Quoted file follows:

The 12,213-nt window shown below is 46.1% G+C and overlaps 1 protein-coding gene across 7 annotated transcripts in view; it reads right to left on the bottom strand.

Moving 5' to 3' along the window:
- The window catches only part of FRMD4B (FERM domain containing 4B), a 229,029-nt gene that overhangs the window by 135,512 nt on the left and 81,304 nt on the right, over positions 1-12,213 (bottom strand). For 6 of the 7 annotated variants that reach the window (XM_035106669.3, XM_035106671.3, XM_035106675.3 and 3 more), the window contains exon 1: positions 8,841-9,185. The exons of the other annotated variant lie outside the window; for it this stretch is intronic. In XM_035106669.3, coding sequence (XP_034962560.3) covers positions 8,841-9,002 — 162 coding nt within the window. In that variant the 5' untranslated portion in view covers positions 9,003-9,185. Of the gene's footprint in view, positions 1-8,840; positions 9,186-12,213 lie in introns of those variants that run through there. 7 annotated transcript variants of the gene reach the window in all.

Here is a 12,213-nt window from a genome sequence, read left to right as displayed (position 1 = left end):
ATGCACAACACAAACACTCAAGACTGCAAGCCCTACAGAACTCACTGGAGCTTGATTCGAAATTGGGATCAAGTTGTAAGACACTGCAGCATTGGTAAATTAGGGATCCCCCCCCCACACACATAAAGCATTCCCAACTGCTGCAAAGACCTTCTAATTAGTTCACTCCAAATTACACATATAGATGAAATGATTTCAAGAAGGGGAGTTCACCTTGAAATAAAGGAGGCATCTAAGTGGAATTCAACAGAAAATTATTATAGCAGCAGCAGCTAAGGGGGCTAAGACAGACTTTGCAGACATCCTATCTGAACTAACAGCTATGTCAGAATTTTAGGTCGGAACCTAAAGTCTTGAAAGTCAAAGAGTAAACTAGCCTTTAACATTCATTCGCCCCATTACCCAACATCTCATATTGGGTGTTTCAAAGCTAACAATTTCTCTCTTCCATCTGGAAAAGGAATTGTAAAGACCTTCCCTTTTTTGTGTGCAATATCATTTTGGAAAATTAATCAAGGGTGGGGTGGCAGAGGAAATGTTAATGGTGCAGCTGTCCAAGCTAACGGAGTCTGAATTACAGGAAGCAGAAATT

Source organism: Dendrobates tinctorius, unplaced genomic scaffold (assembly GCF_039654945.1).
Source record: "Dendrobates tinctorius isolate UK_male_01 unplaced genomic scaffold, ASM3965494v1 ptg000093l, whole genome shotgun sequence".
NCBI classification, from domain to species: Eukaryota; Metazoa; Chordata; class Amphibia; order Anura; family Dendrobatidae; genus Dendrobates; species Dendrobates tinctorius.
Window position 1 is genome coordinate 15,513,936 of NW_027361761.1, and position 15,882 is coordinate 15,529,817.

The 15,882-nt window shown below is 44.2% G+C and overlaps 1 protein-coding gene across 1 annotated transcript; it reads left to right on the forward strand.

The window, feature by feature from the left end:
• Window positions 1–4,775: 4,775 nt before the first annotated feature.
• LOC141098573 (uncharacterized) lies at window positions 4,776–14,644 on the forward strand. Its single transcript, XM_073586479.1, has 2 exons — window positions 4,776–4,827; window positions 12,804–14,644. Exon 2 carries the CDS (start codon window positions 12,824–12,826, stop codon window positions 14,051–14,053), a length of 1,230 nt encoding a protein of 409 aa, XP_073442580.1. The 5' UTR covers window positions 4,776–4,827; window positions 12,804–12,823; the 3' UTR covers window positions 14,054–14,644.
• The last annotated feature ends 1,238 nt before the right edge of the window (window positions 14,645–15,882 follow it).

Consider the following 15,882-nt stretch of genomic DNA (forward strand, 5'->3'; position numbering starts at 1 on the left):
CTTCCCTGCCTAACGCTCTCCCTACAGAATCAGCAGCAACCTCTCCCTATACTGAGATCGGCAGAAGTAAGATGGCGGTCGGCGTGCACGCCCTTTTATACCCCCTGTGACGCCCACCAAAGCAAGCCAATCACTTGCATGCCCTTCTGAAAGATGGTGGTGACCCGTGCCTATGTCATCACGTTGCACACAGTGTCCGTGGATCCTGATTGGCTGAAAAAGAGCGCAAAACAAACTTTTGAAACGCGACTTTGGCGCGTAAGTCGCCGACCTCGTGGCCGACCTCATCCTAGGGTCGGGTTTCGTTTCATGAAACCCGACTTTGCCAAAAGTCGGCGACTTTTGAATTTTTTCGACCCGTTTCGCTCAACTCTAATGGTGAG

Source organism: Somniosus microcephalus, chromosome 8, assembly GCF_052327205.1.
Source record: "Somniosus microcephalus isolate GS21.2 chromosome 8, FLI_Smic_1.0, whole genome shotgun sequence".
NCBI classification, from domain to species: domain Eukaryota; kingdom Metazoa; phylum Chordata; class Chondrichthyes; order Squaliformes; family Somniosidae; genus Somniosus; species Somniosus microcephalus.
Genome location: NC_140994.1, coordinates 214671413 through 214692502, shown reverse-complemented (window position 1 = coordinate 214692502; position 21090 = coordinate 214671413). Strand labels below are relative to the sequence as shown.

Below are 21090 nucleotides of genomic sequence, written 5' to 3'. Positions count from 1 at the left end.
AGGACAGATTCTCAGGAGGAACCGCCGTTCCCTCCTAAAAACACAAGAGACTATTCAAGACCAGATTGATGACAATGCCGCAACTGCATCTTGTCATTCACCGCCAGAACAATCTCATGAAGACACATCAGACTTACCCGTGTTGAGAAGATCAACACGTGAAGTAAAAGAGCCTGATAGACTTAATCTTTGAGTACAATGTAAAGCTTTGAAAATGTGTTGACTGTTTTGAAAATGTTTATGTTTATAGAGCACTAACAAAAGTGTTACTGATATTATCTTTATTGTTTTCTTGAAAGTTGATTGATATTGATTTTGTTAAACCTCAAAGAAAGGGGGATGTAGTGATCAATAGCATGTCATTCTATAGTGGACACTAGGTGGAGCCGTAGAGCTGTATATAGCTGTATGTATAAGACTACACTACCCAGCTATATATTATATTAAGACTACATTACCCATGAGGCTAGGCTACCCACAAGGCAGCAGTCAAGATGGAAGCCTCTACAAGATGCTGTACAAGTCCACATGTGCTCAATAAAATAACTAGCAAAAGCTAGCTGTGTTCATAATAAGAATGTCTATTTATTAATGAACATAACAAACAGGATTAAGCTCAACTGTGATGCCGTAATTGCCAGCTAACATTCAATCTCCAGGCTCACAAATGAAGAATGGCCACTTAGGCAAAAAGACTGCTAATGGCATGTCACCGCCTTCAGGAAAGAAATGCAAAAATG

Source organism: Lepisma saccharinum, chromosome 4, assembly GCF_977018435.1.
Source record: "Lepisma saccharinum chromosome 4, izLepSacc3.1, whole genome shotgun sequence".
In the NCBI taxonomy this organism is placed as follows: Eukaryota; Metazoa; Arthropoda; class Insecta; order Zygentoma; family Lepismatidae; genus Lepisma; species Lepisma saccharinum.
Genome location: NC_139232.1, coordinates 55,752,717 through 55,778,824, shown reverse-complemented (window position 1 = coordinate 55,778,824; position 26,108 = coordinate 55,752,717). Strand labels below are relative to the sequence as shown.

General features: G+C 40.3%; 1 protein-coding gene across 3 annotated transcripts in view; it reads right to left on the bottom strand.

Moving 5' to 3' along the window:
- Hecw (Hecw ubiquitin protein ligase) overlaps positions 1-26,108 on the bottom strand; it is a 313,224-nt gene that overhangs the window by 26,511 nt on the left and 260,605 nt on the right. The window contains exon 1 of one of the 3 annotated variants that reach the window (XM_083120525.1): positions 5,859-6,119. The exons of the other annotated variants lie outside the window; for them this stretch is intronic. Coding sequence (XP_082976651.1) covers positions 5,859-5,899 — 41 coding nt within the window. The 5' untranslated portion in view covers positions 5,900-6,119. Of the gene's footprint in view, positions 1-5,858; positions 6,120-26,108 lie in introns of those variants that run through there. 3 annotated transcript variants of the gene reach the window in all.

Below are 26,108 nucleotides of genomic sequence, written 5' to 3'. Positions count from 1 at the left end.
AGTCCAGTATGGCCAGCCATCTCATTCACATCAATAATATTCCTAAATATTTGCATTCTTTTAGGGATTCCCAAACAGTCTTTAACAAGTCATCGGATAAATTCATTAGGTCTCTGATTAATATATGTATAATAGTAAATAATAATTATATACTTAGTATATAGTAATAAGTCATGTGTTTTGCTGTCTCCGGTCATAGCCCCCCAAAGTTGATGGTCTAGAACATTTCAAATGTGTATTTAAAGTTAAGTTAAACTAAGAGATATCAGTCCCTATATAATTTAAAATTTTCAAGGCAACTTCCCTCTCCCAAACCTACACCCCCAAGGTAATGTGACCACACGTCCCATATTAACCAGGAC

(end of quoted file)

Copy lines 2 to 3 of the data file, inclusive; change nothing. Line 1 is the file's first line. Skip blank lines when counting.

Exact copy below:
Moving 5' to 3' along the window:
- The window catches only part of FRMD4B (FERM domain containing 4B), a 229,029-nt gene that overhangs the window by 135,512 nt on the left and 81,304 nt on the right, over positions 1-12,213 (bottom strand). For 6 of the 7 annotated variants that reach the window (XM_035106669.3, XM_035106671.3, XM_035106675.3 and 3 more), the window contains exon 1: positions 8,841-9,185. The exons of the other annotated variant lie outside the window; for it this stretch is intronic. In XM_035106669.3, coding sequence (XP_034962560.3) covers positions 8,841-9,002 — 162 coding nt within the window. In that variant the 5' untranslated portion in view covers positions 9,003-9,185. Of the gene's footprint in view, positions 1-8,840; positions 9,186-12,213 lie in introns of those variants that run through there. 7 annotated transcript variants of the gene reach the window in all.